At the meeting with Kaufman, Geithner argued that the issue of limiting bank size (Kaufman and Brown were working on a simple bill to cap bank size) was too complex for Congress and that people who know the markets should handle these decisions, Kaufman says. According to Kaufman, Geithner said he preferred that bank supervisors from around the world, meeting in Basel, Switzerland, make rules increasing the amount of money banks need to hold in reserve. Passing laws in the U.S. would undercut his efforts in Basel, Geithner said, according to Kaufman.

Not only have the banks and the regulators lied, they continue to lie. From Yves Smith at naked capitalism:

I get really offended by the bogus accounting, such as the “banks paid back the TARP” or “the Fed lost no money on its lending facilities,” which this story annoyingly has to repeat out of adherence to journalistic convention. This is all three card Monte. So what if the banks paid back loans when the central bank has goosed asset prices vis super low interest rates? That’s a massive tax on savers. And we have the hidden subsidy of underpriced bank rescue insurance. Ed Kane estimates that’s worth $300 billion a year for US banks; Andrew Haldane of the Bank of England has pencilled the annual cost as exceeding the market cap of big banks (and that was in 2010, when their stock prices were higher than now).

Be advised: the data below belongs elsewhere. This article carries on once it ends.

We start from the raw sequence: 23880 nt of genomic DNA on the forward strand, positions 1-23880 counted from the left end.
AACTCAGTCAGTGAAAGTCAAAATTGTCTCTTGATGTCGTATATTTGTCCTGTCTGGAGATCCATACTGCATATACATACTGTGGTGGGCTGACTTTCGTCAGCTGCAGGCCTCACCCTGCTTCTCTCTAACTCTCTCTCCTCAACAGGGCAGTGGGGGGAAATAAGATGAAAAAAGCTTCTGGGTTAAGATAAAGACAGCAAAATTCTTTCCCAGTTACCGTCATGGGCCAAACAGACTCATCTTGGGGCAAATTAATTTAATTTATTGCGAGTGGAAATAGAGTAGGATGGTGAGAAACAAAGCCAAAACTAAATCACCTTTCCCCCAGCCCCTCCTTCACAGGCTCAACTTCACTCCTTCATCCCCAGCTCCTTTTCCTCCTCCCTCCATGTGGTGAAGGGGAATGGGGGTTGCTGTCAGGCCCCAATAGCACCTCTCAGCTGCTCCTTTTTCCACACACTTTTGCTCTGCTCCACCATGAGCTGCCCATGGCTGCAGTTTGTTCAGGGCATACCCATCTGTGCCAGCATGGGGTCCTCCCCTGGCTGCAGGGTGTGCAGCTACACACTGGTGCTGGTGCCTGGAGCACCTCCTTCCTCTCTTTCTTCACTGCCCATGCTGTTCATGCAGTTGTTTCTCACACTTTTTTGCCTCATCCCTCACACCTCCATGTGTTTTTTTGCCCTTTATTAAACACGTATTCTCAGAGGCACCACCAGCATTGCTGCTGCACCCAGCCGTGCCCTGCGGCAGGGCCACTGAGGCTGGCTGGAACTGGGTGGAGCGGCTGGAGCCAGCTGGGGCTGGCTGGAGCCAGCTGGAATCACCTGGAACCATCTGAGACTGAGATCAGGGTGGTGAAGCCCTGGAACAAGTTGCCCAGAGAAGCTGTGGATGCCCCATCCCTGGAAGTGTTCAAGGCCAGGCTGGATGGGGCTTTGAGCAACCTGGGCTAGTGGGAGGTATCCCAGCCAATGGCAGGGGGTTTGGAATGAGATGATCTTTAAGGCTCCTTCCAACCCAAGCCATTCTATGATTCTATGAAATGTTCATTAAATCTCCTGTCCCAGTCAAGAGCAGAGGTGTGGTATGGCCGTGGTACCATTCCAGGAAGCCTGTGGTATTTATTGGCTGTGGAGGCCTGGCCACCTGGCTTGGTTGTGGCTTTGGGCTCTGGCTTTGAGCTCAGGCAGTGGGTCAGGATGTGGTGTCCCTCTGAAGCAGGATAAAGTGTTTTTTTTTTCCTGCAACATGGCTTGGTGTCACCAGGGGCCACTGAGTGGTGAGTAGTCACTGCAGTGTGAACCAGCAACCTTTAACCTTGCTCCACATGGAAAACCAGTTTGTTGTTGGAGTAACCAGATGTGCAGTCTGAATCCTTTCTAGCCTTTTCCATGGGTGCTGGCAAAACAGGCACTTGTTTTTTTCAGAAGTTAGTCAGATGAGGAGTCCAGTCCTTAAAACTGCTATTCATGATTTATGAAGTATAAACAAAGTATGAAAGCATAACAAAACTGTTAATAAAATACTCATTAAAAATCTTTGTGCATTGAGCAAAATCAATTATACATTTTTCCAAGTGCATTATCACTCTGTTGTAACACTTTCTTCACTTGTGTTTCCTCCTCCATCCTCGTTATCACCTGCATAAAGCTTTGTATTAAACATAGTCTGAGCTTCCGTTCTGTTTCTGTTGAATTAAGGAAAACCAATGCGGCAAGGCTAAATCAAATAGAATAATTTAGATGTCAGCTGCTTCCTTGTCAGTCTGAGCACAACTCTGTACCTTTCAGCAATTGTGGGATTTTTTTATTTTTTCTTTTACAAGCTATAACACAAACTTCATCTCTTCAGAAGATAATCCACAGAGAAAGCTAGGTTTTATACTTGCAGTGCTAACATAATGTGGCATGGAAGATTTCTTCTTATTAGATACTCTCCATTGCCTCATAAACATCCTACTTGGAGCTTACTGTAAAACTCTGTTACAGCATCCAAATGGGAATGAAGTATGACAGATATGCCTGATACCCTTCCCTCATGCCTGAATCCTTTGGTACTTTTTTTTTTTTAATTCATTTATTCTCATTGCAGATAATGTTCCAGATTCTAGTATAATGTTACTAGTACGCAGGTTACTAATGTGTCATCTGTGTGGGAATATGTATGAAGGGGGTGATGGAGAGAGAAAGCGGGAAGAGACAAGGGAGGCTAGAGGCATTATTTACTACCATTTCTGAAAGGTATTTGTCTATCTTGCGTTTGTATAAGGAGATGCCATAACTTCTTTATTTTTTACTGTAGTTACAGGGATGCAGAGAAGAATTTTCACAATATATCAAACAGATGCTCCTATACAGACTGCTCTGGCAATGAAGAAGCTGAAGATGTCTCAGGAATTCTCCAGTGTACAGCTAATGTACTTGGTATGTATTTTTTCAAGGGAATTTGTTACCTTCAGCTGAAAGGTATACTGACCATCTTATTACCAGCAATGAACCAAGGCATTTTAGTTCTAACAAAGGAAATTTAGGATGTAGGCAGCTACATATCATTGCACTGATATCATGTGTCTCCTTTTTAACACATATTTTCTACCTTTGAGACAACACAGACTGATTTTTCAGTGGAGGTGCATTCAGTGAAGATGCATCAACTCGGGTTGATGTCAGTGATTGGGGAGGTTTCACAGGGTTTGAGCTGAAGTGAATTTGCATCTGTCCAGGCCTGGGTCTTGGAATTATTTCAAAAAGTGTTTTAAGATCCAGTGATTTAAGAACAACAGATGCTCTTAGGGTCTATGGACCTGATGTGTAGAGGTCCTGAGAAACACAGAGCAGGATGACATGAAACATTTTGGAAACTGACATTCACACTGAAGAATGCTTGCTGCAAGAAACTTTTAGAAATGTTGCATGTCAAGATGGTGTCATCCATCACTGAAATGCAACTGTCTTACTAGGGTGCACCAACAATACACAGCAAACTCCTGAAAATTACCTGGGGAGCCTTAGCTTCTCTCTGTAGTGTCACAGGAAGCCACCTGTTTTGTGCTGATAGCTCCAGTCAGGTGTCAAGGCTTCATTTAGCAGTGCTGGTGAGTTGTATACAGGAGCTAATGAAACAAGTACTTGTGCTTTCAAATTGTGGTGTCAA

The Fed is most assuredly going to have losses. It hoovered up a ton of Treasuries and MBS to shore up asset prices at time when interest rates were already low. The central bank intends to sell them when interest rates rise, to soak up liquidity. Buying when interest rates are low and selling when rates are high guarantees losses. As an old Wall Street saying goes, it’s easy to manipulate markets, but hard to make money from it.

This would not have happened if Glass-Steagall had still been in place. If these details had been known, they would have gone a long way into reinstitution of that law which, for most of the last century, separated customer deposits from the riskier practices of investment banking.